A London IFA said teachers should not complain about being asked to make additional contributions to protect their retirement needs since they receive generous pensions after retirement.
Senior adviser for Bestinvest, Adrian Lowcock said given the generous terms teachers get for their pension packages, it was “difficult to empathise” with them, particularly when many in the private sector have suffered pay and benefits cuts.
“The teacher’s pension is a final salary and accrues at one-eightieth of their final salary. This means a teacher who has worked for 40 years and earned £50,000 at the end of his career would receive a tax-free lump-sum of £75,000 and an annual salary of £25,000, which is protected from inflation”, he explained.
“To get the equivalent pension in the private sector you would need a pension pot of £800,000. When the average pension pot is closer to £30,000, the deal teachers have seems pretty good”, he reasoned.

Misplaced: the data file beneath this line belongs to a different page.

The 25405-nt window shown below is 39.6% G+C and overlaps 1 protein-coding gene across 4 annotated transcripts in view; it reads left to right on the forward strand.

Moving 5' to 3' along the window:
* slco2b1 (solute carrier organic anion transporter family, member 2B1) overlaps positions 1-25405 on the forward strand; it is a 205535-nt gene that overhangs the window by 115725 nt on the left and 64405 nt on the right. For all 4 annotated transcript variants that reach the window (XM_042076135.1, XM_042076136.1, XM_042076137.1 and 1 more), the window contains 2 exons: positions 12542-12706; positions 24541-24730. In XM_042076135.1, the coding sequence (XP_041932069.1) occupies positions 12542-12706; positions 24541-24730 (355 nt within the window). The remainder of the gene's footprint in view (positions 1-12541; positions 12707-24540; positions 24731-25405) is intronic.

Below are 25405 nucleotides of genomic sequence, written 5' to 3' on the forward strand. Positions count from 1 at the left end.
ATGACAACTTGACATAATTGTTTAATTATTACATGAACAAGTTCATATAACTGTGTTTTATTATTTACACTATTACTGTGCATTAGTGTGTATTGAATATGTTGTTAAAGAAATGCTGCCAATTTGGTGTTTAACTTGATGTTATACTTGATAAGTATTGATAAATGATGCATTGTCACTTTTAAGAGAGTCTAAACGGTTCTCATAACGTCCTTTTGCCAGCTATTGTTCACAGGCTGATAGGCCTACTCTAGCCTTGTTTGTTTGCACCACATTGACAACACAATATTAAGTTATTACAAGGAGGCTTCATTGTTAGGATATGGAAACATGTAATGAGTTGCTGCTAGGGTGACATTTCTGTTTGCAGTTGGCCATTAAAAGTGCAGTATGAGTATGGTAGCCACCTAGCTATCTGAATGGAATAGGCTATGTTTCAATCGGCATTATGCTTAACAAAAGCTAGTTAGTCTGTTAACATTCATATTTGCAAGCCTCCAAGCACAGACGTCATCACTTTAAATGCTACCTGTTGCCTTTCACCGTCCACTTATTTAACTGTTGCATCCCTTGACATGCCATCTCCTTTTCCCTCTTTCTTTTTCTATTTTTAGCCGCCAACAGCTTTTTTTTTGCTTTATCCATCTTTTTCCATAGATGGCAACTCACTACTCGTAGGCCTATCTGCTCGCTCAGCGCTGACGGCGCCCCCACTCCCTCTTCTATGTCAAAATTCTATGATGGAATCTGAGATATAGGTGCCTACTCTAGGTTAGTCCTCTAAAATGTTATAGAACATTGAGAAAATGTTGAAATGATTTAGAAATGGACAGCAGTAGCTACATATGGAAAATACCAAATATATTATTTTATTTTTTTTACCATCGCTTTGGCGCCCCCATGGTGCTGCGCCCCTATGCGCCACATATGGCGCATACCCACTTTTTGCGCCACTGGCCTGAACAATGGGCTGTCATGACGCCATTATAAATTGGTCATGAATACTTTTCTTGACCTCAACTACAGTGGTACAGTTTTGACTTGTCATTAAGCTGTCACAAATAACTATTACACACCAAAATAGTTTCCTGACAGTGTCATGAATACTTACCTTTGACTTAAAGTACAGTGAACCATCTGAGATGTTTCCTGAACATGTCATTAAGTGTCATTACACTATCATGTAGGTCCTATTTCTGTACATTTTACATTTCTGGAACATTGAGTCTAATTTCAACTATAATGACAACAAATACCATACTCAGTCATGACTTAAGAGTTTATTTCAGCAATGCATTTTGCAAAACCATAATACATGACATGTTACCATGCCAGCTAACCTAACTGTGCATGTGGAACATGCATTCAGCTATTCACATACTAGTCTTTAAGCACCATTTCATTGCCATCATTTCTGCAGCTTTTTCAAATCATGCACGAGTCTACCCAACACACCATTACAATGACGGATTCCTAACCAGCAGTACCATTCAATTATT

The government has proposed teachers should pay 10 percent of their salary from the current 6.4 percent. To put things in perspective, if a private sector employee made £50,000 and contributed 10 percent of her salary, the pension pot size will be £400,000 with a payout of £16,280 in today’s terms.
“The reasons for the changes are not down to austerity cuts themselves, but the realisation that we are living much longer than when these schemes were first set up. As such, the generous terms are no longer affordable. To work for 40 years and then expect to be retired for another 30 and receive a reasonable income is unrealistic. We should all take more control of our retirement planning”, said Lowcock.